$$ \newcommand{\ind}{\perp\!\!\!\!\perp} \newcommand{\gG}{\mathcal{G}} \newcommand{\gH}{\mathcal{H}} \newcommand{\gD}{\mathcal{D}} \newcommand{\gA}{\mathcal{A}} \newcommand{\gS}{\mathcal{S}} \newcommand{\gX}{\mathcal{X}} \newcommand{\gR}{\mathcal{R}} \newcommand{\gE}{\mathcal{E}} \newcommand{\gP}{\mathcal{P}} \newcommand{\gW}{\mathcal{W}} \newcommand{\gN}{\mathcal{N}} \newcommand{\rx}{\textnormal{x}} \newcommand{\rz}{\textnormal{z}} \newcommand{\sE}{\mathbb{E}} \newcommand{\sP}{\mathbb{P}} \newcommand{\sR}{\mathbb{R}} \newcommand{\sC}{\mathbb{C}} \newcommand{\sI}{\mathbb{I}} \newcommand{\E}{\mathbb{E}} \newcommand{\rvepsilon} \newcommand{\rvtheta}} \newcommand{\rva}} \newcommand{\rvb}} \newcommand{\rvc}} \newcommand{\rvd}} \newcommand{\rve}} \newcommand{\rvf}} \newcommand{\rvg}} \newcommand{\rvh}} \newcommand{\rvu}} \newcommand{\rvj}} \newcommand{\rvk}} \newcommand{\rvl}} \newcommand{\rvm}} \newcommand{\rvn}} \newcommand{\rvo}} \newcommand{\rvp}} \newcommand{\rvq}} \newcommand{\coloneqq}{≔} \newcommand{\E}{\mathbb{E}} \newcommand{\Ls}{\mathcal{L}} \newcommand{\R}{\mathbb{R}} \newcommand{\emp}{\tilde{p}} \newcommand{\lr}{\alpha} \newcommand{\reg}{\lambda} \newcommand{\rect}{\mathrm{rectifier}} \newcommand{\softmax}{\mathrm{softmax}} \newcommand{\sigmoid}{\sigma} \newcommand{\softplus}{\zeta} \newcommand{\KL}{D_{\mathrm{KL}}} \newcommand{\Var}{\mathrm{Var}} \newcommand{\standarderror}{\mathrm{SE}} \newcommand{\Cov}{\mathrm{Cov}} % Wolfram Mathworld says $L^2$ is for function spaces and $\ell^2$ is for vectors % But then they seem to use $L^2$ for vectors throughout the site, and so does % wikipedia. \newcommand{\normlzero}{L^0} \newcommand{\normlone}{L^1} \newcommand{\normltwo}{L^2} \newcommand{\normlp}{L^p} \newcommand{\normmax}{L^\infty} \newcommand{\parents}{Pa} % See usage in notation.tex. Chosen to match Daphne's book. \newcommand{\disteq}{\overset{d}{=}} $$

Frigging Diffusion Models

This post is a about diffusion models that have received quite a bit attention recently and such as with DALLE [1] or IMAGEN[2] in a text to image use-case. For me the motivation was to rather understand the underlying mechanics of the method that is surprisingly enough intuitive, but has some non-zero mathematics requirement to be “rigorous” about it. The main paper that motivates this blog post is the (Denoising Diffusion Probabilistic Models)[https://arxiv.org/abs/2006.11239] paper from Ho et al.(2020). As of this moment, the paper is quite recent so I dare to say that this is a very novel method to learning generative models.

Of course, I am not the first one to attempt to write an explanatory blog post about diffusion models! There’s some pretty cool stuff out there:

But of course, this blog post is the best (ha-ha). What can make the above mentioned tutorials daunting is some mathematical maturity, if you are scared of stochastic differential equations and a lot of Gaussian transformations, perhaps a more intuitive explanation is for you, in which case you have come to the right place. I’ll assume that we are all “relatively” tabula rasa.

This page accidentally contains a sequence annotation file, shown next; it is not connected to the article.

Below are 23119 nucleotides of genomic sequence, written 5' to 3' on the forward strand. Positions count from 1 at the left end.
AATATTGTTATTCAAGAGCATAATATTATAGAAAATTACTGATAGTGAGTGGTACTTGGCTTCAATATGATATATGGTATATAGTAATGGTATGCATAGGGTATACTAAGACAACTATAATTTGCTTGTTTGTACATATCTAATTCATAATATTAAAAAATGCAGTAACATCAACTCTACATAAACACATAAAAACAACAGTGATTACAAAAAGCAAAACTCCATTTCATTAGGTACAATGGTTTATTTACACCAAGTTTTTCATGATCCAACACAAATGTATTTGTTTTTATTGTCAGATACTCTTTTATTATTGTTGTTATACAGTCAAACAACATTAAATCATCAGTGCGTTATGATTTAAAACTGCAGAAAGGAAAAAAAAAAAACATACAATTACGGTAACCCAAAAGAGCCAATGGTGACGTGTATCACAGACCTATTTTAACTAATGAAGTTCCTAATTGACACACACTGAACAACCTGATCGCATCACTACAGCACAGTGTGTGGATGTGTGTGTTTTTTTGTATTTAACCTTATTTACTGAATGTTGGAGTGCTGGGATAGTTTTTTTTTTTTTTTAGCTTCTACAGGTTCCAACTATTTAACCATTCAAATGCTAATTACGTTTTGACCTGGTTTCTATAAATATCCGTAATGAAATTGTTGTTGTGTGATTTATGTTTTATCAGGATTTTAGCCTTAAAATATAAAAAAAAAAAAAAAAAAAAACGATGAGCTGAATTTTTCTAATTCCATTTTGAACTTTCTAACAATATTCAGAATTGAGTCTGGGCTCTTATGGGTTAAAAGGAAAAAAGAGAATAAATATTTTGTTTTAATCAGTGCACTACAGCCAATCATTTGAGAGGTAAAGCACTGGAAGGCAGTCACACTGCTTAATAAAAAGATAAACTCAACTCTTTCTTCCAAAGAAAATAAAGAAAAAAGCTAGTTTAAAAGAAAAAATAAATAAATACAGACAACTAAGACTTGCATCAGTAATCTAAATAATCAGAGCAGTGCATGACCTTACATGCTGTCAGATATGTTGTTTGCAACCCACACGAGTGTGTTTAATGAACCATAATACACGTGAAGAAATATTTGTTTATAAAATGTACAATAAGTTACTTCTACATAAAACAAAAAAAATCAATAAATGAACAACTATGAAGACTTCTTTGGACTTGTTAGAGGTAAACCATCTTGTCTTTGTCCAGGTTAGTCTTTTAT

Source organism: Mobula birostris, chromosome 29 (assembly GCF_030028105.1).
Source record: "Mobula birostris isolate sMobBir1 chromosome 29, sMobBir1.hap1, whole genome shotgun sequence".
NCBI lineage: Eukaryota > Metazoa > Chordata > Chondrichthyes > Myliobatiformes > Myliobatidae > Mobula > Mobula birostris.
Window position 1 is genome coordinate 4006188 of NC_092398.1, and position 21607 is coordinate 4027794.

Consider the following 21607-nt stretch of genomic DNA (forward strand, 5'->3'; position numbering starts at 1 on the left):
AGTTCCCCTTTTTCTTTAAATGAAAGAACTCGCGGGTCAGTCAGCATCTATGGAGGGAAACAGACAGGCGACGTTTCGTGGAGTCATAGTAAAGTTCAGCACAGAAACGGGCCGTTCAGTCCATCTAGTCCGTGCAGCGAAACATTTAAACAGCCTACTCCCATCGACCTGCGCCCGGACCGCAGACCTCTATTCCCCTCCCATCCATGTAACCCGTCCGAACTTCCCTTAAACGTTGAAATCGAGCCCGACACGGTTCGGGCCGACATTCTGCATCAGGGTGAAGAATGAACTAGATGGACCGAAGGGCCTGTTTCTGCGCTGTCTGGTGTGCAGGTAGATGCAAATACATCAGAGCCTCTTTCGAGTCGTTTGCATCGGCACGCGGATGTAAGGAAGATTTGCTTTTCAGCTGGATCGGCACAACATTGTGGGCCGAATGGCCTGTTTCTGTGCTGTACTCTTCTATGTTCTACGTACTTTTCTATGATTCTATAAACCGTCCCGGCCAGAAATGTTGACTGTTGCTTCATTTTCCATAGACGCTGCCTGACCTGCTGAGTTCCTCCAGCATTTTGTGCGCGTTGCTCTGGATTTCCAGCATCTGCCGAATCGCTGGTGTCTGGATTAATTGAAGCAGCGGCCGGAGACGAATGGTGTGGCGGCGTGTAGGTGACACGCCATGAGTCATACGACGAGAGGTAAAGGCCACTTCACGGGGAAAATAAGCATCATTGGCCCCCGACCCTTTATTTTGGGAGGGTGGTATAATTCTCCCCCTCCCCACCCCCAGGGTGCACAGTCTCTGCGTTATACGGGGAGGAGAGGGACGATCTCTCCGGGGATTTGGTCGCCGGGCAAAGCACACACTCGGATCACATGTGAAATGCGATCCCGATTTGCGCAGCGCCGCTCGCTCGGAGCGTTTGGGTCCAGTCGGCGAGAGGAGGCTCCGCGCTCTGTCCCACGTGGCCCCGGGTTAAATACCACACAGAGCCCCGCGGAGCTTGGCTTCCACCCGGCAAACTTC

So, let’s start with the simplest problem setting. What is the task? Generative modelling. What do we have? Access to samples $\rx \sim p(\rx)$. But we don’t have access to $p(\rx)$ itself, and we want to generate samples from it by ourselves, for whatever weird reason. There are all sorts of things that you can do to learn $p(x)$, some are for example training a Variational Autoencoder (VAE), a Normalizing Flow (NF) or adversarially training a Geneative Adversarial Network (GAN). Here are some facts about those:

Now, here come diffusion models. The key motivation to diffusion models is as in any other wonderful thing in machine learning, the Gaussian distribution. In order to make this work, we’ll deal with a latent variable $\rz$ that has the same dimensionality as $\rx$. It turns out, if you add up a bunch of Gaussians, you get a Gaussian. If you multiply a Gaussian by a scalar, you get another Gaussian. Conditioning a multivariate Gaussian is a Gaussian and a marginal of a multivariate Gaussian is a Gaussian. Gaussian Gaussian Gaussian. Brownian motion on the other hand is something that comes from adding a bunch of independent Gaussian in time (short version, long version has a definition as a stochastic process). Why am I mentioning Brownian motion? Because the key idea is to add noise of some variance, lets call the variance $\beta$ for multiple consecutive steps to the sample $\rx$. In the limit, by adding Gaussian noise to $\rx$, we obtain a simple distribution that we are familiar with, the Gaussian with 0 mean and unit variance $\gN(0, I)$. Armed with this knowledge, we can write down the distribution of the “ruined” $x$ at time step $t$.

\[q(\rx_t \vert \rx_{t-1}) = \gN(\sqrt{1 - \beta} \rx_{t-1}, \beta I).\]

Now, we call this the forward diffusion process. Obviously the forward process might not be that interesting, after all, it doesn’t give us samples from $p(\rx)$ right? It kind of ruins them, phew… Not to worry, we’ll come to the sampling part later. There are a couple of things here to make a note of. We don’t our $\rx$ to degrade fast into pure noise, so we want the variance $\beta$ to be relatively small (something smaller than 1), this also depends on the variance of $\rx$ what small actually means. The other thing is this $\sqrt{1 - \beta}$ term multiplying the mean at time step $t$. This term is there to keep the random walk from exploding (also called the drift coefficient). Let’s for now observer the properties of this diffusion process first. First of all, for a fixed variance $\beta$ at each time step $t$ we can nicely compute in closed form, since we’re just adding a bunch of Gaussians. Let $\alpha = 1 - \beta$, then

\[q(\rx_t \vert \rx_0) = \gN(\sqrt{\alpha^t} \rx_{t-1}, (1-\alpha)^t I).\]